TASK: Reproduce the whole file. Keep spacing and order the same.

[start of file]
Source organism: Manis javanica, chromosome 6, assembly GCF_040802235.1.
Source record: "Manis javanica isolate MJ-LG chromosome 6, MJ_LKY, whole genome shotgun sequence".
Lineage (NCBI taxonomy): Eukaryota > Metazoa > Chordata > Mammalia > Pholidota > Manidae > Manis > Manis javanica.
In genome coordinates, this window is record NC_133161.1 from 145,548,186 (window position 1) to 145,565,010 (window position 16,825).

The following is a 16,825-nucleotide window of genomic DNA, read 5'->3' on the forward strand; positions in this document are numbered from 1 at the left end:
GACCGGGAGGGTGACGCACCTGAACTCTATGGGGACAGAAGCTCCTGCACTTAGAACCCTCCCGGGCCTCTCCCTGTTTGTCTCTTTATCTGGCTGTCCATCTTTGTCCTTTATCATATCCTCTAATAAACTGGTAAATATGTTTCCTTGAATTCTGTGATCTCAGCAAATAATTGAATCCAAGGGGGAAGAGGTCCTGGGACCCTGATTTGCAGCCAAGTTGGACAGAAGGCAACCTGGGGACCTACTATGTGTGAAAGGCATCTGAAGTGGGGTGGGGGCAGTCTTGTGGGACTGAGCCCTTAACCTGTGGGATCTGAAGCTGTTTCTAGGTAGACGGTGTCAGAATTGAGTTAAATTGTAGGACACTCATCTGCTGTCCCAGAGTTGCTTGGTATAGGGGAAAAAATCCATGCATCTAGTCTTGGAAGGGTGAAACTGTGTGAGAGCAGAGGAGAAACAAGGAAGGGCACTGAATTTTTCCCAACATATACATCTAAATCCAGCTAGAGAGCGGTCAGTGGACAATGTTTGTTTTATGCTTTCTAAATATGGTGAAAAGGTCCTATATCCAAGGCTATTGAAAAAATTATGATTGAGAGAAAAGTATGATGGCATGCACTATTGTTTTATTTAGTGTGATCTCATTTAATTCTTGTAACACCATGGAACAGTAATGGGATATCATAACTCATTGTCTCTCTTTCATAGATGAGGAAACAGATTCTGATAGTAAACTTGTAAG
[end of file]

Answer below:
Source organism: Manis javanica, chromosome 6, assembly GCF_040802235.1.
Source record: "Manis javanica isolate MJ-LG chromosome 6, MJ_LKY, whole genome shotgun sequence".
Lineage (NCBI taxonomy): Eukaryota > Metazoa > Chordata > Mammalia > Pholidota > Manidae > Manis > Manis javanica.
In genome coordinates, this window is record NC_133161.1 from 145,548,186 (window position 1) to 145,565,010 (window position 16,825).

The following is a 16,825-nucleotide window of genomic DNA, read 5'->3' on the forward strand; positions in this document are numbered from 1 at the left end:
GACCGGGAGGGTGACGCACCTGAACTCTATGGGGACAGAAGCTCCTGCACTTAGAACCCTCCCGGGCCTCTCCCTGTTTGTCTCTTTATCTGGCTGTCCATCTTTGTCCTTTATCATATCCTCTAATAAACTGGTAAATATGTTTCCTTGAATTCTGTGATCTCAGCAAATAATTGAATCCAAGGGGGAAGAGGTCCTGGGACCCTGATTTGCAGCCAAGTTGGACAGAAGGCAACCTGGGGACCTACTATGTGTGAAAGGCATCTGAAGTGGGGTGGGGGCAGTCTTGTGGGACTGAGCCCTTAACCTGTGGGATCTGAAGCTGTTTCTAGGTAGACGGTGTCAGAATTGAGTTAAATTGTAGGACACTCATCTGCTGTCCCAGAGTTGCTTGGTATAGGGGAAAAAATCCATGCATCTAGTCTTGGAAGGGTGAAACTGTGTGAGAGCAGAGGAGAAACAAGGAAGGGCACTGAATTTTTCCCAACATATACATCTAAATCCAGCTAGAGAGCGGTCAGTGGACAATGTTTGTTTTATGCTTTCTAAATATGGTGAAAAGGTCCTATATCCAAGGCTATTGAAAAAATTATGATTGAGAGAAAAGTATGATGGCATGCACTATTGTTTTATTTAGTGTGATCTCATTTAATTCTTGTAACACCATGGAACAGTAATGGGATATCATAACTCATTGTCTCTCTTTCATAGATGAGGAAACAGATTCTGATAGTAAACTTGTAAG